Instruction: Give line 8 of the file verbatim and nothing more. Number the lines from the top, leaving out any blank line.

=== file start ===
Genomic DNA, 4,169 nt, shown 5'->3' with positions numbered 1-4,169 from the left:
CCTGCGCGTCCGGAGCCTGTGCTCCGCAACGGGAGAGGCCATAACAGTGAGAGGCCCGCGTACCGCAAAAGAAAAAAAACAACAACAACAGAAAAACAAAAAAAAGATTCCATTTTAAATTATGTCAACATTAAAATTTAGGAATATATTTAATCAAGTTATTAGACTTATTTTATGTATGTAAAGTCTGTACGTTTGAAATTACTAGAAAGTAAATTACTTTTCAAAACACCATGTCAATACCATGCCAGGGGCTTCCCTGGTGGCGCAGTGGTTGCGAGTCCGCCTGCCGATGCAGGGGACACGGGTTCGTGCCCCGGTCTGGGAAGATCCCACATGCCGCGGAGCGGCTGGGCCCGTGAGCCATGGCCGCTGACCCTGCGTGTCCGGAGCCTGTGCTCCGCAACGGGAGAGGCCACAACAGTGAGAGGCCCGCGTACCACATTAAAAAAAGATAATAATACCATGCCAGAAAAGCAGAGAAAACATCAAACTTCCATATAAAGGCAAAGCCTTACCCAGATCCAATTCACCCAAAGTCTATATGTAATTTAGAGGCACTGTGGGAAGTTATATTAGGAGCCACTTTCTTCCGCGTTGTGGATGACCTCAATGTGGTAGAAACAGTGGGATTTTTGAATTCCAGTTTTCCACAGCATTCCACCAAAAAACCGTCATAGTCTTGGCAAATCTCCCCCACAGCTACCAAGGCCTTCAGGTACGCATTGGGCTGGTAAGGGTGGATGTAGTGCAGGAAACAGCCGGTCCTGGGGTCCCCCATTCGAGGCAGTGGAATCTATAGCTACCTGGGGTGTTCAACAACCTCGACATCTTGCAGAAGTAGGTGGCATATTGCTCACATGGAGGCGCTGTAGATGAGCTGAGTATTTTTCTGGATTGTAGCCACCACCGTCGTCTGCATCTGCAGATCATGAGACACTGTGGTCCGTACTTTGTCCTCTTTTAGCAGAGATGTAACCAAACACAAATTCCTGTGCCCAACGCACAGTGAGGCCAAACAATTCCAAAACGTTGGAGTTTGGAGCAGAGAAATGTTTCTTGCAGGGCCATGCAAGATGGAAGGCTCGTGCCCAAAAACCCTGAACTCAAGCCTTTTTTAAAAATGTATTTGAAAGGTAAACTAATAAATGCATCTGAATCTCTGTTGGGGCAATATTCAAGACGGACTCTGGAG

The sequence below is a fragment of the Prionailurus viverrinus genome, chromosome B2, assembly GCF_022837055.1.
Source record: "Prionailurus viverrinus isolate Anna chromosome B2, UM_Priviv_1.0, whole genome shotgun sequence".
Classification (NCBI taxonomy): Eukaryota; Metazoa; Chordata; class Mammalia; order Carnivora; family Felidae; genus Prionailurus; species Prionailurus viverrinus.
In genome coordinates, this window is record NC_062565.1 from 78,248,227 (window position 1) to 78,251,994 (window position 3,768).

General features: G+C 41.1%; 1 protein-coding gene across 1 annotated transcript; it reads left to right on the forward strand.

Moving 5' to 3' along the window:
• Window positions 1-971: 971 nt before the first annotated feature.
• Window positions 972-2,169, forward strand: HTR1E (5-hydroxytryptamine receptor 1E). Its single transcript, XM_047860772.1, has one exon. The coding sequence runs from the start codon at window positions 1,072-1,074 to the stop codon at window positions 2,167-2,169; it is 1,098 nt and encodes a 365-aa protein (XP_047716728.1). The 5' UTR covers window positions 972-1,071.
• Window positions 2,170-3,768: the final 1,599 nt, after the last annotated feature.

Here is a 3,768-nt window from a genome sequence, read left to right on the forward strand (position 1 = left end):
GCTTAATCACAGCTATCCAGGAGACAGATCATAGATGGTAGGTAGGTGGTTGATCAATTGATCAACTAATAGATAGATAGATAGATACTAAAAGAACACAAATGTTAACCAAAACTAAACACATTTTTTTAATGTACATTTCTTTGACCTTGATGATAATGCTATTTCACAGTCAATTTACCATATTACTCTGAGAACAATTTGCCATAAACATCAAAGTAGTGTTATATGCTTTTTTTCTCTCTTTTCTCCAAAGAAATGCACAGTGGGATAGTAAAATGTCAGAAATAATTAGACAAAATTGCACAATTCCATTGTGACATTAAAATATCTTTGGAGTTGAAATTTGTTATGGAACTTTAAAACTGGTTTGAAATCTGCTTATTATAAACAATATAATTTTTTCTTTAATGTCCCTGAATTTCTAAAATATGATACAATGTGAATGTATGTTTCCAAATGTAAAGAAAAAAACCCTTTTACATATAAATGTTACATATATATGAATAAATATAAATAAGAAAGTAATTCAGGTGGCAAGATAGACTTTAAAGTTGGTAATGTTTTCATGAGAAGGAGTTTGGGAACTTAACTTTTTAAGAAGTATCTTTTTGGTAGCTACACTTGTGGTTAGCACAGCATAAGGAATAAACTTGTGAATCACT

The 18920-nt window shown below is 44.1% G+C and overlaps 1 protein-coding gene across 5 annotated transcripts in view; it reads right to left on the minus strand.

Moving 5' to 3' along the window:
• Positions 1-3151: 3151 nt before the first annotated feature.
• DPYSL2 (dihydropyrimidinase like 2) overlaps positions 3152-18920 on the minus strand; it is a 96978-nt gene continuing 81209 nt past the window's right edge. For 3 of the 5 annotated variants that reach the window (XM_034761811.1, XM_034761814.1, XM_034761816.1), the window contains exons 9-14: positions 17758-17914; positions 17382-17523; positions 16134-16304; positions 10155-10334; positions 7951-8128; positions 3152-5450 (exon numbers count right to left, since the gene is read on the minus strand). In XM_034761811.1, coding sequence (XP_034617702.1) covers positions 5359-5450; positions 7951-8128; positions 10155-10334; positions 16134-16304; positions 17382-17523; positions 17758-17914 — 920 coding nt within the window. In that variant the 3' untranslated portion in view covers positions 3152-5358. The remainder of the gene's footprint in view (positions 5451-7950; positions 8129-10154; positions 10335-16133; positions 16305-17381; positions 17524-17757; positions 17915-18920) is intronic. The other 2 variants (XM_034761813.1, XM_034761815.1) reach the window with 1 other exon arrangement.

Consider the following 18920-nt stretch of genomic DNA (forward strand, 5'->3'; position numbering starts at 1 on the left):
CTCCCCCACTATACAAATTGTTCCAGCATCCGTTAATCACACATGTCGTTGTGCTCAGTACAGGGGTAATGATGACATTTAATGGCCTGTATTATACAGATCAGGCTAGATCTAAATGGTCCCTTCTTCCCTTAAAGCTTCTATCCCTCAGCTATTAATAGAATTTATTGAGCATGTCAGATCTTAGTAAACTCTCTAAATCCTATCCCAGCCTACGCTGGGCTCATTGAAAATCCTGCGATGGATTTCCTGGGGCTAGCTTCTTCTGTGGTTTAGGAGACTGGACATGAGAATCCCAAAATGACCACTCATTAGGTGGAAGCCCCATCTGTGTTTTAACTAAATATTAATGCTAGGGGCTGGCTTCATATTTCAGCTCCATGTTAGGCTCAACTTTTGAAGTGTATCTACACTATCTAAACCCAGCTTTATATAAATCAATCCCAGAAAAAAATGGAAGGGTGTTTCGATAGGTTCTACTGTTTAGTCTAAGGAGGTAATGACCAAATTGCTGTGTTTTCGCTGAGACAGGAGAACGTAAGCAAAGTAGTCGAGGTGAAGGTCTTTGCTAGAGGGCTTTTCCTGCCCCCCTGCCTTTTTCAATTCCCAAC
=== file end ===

Moving 5' to 3' along the window: